I discovered International Dot Day totally by accident. The art teacher before me left some amazing children's books about art and art history. The Dot by Peter H. Reynolds was one of those treasures!
I immediately recognized its value for my teaching and have used the simple, accessible message to start up every year. "Make a dot and see where it takes you" can help build a classroom environment of understanding, awareness, and grit. The character's engagement, perseverance, and eventual gallery directly correlate to the pop up art show we put on to build a sense of both student unity and appreciation for quality work.
We celebrated International Dot Day for the third year in a row at CIS and it just gets better and better. Admin, teachers, and upper school students get involved alongside the elementary. Parents come out to see their child's handiwork. Students peruse their class's art and are often found making encouraging comments to friends (and gasping when they find that their homeroom teacher can pull out quite a drawing too!)
And Dot Day is just one great example of how energy-building a pop up art show can be! The 2nd Graders' Tin Robots graced the hallways last year (and will again this year) as a resounding success. Displaying art can do far more than any amount of discussion in terms of children learning to be confident in their own expressions and proud of their own hard work (or, in some cases, learn that choosing to work hard really does make a difference in the end.)
Our Art Department has joined together in this understanding and is being creative with how to display art in these pop-up shows. Our school's beautiful outdoor planning means that art gets hung on clotheslines tightened between poles and on boards protected from rain under tents. The Music Department has let us borrow their blocks for musicals to prop up for hallway shows and the library often donates a bulletin board to use for a month's gallery too!
How do you display art at your school? How have you found it helpful for student engagement?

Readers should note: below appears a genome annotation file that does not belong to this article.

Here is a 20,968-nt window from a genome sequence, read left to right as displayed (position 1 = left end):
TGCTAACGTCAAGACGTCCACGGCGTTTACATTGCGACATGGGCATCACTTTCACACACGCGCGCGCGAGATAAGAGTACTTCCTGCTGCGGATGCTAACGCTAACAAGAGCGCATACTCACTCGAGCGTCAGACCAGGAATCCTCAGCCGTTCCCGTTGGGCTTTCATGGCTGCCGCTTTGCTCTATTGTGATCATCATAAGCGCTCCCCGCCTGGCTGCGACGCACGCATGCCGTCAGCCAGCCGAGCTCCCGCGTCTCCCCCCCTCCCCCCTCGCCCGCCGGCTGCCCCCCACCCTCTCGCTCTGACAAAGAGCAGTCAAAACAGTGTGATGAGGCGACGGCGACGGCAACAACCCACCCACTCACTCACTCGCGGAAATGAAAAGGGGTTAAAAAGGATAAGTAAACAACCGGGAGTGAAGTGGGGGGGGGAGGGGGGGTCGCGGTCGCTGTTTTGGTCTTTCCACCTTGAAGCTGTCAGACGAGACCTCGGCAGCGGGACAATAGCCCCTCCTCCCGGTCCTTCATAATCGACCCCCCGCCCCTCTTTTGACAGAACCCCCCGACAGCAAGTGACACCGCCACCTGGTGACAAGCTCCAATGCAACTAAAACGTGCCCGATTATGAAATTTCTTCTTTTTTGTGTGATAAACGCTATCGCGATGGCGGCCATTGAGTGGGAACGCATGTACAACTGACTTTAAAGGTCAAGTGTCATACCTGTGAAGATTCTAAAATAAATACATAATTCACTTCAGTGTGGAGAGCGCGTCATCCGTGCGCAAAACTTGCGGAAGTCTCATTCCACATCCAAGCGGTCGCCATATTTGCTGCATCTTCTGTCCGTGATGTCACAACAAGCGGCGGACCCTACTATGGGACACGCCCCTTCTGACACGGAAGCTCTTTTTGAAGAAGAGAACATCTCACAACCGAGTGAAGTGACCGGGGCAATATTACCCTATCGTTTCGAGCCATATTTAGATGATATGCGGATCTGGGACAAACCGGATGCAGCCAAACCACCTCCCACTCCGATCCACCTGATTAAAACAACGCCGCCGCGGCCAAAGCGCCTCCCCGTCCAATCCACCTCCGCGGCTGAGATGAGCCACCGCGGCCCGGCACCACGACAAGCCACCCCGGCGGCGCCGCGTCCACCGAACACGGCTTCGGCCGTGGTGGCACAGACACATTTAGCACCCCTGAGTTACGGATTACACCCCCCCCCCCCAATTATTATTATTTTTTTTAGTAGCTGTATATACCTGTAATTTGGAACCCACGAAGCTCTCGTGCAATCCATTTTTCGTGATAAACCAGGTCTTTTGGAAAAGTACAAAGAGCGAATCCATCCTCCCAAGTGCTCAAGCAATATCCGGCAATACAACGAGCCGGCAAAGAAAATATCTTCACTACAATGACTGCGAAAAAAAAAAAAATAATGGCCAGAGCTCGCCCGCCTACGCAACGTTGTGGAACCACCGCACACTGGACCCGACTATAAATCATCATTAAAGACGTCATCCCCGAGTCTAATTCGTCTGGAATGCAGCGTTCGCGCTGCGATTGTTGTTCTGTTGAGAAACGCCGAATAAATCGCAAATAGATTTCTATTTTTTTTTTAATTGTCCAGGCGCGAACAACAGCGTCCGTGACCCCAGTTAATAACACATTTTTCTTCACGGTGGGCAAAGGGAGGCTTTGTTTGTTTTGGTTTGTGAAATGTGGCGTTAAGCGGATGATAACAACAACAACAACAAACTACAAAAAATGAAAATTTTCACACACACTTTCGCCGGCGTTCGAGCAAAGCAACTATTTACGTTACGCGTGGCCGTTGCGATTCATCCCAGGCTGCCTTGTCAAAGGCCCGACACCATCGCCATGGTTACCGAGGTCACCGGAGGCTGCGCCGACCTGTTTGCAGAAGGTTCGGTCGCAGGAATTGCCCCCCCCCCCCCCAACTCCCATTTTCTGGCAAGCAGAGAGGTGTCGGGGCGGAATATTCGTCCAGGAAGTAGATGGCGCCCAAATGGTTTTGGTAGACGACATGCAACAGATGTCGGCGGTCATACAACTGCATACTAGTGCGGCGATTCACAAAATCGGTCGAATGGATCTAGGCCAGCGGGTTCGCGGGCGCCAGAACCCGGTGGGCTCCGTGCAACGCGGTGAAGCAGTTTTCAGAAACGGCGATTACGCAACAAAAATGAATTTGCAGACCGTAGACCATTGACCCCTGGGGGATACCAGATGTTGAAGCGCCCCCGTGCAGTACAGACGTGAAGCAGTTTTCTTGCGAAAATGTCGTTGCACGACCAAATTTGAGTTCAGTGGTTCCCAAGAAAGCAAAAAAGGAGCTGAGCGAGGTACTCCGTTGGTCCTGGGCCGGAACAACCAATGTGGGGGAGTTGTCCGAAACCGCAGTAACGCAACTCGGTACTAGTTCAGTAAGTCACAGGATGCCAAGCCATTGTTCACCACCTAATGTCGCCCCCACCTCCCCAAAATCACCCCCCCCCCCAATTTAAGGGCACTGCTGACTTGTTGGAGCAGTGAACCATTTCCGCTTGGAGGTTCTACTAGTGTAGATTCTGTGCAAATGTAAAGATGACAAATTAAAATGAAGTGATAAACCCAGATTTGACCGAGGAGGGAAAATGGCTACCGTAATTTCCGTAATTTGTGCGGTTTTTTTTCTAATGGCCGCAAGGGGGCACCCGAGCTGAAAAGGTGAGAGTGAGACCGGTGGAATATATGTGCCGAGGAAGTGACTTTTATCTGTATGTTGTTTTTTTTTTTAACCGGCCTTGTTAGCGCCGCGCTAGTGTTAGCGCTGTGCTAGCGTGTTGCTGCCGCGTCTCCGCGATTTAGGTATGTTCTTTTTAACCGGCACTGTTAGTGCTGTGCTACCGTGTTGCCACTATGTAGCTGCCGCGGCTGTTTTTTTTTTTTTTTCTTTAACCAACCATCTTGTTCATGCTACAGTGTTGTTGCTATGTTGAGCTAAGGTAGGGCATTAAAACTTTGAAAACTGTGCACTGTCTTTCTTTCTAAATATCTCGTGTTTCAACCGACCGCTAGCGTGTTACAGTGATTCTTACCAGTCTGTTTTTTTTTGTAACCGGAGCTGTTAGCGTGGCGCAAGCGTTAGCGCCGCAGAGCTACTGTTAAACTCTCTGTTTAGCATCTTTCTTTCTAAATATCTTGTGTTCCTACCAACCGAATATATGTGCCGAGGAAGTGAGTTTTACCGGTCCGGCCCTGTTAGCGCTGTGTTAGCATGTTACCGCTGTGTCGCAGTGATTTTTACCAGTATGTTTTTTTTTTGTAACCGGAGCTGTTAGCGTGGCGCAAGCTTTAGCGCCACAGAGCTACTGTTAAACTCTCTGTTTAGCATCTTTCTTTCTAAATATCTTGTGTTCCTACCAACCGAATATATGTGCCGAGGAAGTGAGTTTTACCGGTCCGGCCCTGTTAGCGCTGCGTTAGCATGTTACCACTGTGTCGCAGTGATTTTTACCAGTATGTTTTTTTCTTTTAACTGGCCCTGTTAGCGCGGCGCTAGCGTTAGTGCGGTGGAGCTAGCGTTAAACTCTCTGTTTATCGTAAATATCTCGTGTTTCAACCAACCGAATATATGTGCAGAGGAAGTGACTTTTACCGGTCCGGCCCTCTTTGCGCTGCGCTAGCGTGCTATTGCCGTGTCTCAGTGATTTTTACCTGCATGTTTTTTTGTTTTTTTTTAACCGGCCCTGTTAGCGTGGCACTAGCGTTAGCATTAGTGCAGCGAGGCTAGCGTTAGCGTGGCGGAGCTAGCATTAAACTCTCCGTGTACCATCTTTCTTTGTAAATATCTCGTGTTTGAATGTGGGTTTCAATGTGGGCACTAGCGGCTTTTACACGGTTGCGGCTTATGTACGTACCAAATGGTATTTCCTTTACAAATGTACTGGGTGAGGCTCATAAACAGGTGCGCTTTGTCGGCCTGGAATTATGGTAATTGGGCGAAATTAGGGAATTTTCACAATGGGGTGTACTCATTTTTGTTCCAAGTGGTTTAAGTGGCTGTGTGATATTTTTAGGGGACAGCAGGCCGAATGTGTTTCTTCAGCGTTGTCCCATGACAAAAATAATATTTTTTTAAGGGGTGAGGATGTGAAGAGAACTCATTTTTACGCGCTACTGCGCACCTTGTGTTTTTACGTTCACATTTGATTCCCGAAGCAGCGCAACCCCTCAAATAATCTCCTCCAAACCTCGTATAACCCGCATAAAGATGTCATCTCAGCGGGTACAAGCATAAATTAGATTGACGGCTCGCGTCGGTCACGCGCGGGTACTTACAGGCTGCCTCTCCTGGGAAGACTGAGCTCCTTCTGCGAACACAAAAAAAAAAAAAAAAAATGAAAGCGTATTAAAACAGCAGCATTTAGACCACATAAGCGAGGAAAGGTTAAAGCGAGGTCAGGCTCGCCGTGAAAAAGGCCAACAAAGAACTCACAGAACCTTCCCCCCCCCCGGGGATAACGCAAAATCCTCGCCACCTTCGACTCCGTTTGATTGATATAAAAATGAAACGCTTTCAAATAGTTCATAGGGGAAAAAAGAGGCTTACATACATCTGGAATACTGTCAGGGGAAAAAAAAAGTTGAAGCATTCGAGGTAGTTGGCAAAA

"Self-taught" has such a ring to it, don't you think?
Only I hid behind that label in twisted-up-identity for such a long time. If I don't get training, then I can't be expected to be good, was a fearful stance I took for years. Until I decided to make good and literally practice what I preach, well teach. I always fill with passion when educating students about the health of growth mindset and neuroplasticity but also chose to remain stagnant in my own artistic development out of fear of failure.
Finally, I decided to attend a school I had kept in my periphery since hearing about it in 2014: The Florence Academy of Art. And to seek out training in oil painting which is something I'd desired since childhood! Oh, to finally learn the secrets of the masters and create realistic portraits combined with my own personal expression!
Except that there really weren't any secrets. I must admit I was disappointed to realize the same, simple truth I share with my students: it comes down to practice. How much are you willing to persevere and try and try again? How much are you willing to pour yourself into your work and press up against learning when it feels like a wall? How much can you strengthen your will and perspective into focusing on the moments of mastery within the process (and the character-polishing and skill-building process itself)?
Learning feels terrible.
As an adult who has put herself through learning Italian, volleyball, scuba diving, and oil painting all within the last few years, I've become reacquainted with the learning process. And truly, learning feels terrible. It's the bits of mastery that keep you going. As teachers, it is our calling to help students understand and accept this process: it is our responsibility to support and guide them within it. Grit, perspective, goal-making, and engagement are all necessary to learn anything.
How have you found ways to help your students understand and work through the learning process? Do you have books, exercises, or video clips that assist you in scaffolding this work?